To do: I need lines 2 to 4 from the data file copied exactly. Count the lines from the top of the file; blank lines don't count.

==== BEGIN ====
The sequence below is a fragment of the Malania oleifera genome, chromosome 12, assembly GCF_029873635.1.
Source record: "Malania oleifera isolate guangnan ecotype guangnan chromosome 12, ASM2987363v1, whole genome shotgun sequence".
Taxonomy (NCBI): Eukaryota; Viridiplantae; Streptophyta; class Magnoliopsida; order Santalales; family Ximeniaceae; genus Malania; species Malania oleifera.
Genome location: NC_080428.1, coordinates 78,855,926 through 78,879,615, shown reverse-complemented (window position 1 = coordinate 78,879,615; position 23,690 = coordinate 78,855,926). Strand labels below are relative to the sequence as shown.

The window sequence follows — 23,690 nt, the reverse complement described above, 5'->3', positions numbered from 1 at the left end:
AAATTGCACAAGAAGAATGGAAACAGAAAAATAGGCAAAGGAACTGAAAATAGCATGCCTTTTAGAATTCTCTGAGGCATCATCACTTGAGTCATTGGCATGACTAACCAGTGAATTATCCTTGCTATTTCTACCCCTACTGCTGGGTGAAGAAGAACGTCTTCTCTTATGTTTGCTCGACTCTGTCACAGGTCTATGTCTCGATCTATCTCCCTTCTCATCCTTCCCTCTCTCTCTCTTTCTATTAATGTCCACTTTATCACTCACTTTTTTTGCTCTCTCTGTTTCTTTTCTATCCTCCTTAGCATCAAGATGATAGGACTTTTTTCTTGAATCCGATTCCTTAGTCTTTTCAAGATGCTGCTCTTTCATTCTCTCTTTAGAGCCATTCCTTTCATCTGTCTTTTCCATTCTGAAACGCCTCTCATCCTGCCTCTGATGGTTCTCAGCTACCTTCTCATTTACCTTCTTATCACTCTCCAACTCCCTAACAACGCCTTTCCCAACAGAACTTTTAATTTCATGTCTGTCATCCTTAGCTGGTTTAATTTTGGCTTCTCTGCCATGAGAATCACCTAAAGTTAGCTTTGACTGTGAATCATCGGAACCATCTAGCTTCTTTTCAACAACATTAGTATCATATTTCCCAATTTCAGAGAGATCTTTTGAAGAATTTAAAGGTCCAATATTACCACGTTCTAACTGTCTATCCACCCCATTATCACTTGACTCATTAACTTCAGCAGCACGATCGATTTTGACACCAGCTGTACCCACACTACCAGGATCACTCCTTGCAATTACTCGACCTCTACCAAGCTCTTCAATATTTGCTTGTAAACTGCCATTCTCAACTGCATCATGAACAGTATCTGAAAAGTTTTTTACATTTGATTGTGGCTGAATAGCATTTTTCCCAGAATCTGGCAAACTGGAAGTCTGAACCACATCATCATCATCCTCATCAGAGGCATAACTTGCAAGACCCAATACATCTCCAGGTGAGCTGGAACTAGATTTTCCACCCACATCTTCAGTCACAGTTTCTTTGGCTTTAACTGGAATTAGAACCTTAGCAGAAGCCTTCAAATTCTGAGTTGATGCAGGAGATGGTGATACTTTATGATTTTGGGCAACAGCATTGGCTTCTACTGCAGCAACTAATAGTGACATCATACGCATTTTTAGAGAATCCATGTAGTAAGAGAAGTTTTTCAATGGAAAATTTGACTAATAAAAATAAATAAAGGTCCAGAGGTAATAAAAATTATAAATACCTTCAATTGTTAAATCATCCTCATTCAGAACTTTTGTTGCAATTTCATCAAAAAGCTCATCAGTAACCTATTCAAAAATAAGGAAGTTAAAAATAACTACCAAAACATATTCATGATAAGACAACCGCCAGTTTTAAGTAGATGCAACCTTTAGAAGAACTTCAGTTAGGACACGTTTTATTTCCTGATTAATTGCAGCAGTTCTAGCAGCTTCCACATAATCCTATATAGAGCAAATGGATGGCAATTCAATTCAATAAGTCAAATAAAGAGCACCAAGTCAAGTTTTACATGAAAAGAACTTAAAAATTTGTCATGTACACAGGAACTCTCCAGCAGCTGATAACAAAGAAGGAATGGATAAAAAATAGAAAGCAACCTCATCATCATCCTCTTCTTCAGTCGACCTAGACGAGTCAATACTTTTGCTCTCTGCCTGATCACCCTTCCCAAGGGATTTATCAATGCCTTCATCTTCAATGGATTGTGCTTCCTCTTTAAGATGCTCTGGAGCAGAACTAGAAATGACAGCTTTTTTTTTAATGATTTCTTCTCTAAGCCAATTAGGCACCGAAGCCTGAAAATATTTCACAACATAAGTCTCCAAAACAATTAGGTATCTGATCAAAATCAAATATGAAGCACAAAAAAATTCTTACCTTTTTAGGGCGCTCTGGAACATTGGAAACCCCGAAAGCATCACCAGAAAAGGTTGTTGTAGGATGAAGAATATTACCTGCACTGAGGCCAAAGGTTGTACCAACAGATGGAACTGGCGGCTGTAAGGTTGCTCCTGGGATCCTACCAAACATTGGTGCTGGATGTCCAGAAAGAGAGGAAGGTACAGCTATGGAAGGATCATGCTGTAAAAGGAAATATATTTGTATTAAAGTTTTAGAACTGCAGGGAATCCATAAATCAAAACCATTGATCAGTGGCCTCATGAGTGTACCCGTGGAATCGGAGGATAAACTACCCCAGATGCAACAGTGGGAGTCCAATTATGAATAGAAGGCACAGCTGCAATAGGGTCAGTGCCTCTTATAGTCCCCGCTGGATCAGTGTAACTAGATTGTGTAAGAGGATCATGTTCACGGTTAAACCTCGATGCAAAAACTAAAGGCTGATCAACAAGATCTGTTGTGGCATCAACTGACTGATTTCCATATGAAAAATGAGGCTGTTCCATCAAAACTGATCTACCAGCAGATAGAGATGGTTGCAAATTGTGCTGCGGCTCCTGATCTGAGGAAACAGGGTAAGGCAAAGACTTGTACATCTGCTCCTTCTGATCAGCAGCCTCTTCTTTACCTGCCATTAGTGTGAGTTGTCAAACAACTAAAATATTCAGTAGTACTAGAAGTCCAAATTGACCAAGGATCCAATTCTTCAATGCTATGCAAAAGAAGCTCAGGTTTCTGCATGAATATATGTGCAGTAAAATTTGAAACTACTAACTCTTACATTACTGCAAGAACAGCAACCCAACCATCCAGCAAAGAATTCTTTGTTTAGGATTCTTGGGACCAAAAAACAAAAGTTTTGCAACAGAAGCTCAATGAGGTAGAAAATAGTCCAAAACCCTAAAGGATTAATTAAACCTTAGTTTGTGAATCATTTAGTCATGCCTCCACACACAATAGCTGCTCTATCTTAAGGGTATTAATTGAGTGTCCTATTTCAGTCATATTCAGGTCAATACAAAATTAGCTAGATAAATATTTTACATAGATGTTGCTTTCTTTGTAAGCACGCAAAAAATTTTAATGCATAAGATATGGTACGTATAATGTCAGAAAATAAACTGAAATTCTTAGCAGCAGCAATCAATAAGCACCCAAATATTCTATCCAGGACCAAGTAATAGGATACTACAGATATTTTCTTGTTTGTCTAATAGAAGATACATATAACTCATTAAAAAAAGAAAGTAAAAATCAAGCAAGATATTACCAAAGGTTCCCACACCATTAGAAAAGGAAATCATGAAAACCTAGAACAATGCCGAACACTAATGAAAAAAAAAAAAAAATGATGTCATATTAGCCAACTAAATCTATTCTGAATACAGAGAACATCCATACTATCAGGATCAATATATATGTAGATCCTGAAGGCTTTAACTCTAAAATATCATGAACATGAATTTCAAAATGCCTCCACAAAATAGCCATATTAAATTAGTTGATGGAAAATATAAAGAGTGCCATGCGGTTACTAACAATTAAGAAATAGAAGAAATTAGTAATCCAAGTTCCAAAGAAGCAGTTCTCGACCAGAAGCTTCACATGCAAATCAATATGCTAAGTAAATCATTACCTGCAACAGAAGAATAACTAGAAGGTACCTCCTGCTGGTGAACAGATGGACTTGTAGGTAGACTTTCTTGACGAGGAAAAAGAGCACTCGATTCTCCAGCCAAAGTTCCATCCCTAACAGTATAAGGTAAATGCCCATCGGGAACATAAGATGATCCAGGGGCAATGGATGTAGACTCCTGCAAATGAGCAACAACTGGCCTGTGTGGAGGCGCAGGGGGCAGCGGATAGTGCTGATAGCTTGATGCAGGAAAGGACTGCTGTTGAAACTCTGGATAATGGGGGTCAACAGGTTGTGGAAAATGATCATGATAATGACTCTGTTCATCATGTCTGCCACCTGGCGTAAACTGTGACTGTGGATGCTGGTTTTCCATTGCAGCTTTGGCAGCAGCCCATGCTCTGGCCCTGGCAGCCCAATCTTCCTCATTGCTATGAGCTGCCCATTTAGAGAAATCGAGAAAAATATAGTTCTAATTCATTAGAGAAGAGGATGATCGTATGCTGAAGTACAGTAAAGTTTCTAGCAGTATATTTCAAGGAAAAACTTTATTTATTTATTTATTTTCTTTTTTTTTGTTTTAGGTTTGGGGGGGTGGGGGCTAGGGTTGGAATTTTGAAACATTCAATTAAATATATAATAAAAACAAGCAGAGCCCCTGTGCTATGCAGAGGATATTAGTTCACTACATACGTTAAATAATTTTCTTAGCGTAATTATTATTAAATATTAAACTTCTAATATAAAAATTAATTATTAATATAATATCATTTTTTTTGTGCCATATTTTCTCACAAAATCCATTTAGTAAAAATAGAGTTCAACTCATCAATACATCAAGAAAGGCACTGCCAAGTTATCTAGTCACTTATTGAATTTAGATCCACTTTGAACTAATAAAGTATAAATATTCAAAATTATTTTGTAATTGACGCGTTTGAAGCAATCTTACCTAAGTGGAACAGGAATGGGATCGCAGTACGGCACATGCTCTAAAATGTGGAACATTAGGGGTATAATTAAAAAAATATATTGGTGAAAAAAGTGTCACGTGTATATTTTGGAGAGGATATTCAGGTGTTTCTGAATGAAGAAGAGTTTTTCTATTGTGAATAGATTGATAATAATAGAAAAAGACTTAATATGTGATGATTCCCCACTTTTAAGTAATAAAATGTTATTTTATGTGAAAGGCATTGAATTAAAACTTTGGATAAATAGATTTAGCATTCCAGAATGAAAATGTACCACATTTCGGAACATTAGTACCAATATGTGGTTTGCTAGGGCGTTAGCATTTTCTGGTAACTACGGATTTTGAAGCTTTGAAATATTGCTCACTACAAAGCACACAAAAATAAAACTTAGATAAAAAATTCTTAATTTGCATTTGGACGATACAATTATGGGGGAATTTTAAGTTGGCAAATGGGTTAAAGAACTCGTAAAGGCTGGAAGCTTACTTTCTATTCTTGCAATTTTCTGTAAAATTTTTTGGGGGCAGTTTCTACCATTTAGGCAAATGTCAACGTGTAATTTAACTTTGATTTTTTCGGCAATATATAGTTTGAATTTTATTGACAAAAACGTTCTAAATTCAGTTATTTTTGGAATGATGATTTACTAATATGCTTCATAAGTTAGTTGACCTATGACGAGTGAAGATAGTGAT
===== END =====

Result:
Source record: "Malania oleifera isolate guangnan ecotype guangnan chromosome 12, ASM2987363v1, whole genome shotgun sequence".
Taxonomy (NCBI): Eukaryota; Viridiplantae; Streptophyta; class Magnoliopsida; order Santalales; family Ximeniaceae; genus Malania; species Malania oleifera.
Genome location: NC_080428.1, coordinates 78,855,926 through 78,879,615, shown reverse-complemented (window position 1 = coordinate 78,879,615; position 23,690 = coordinate 78,855,926). Strand labels below are relative to the sequence as shown.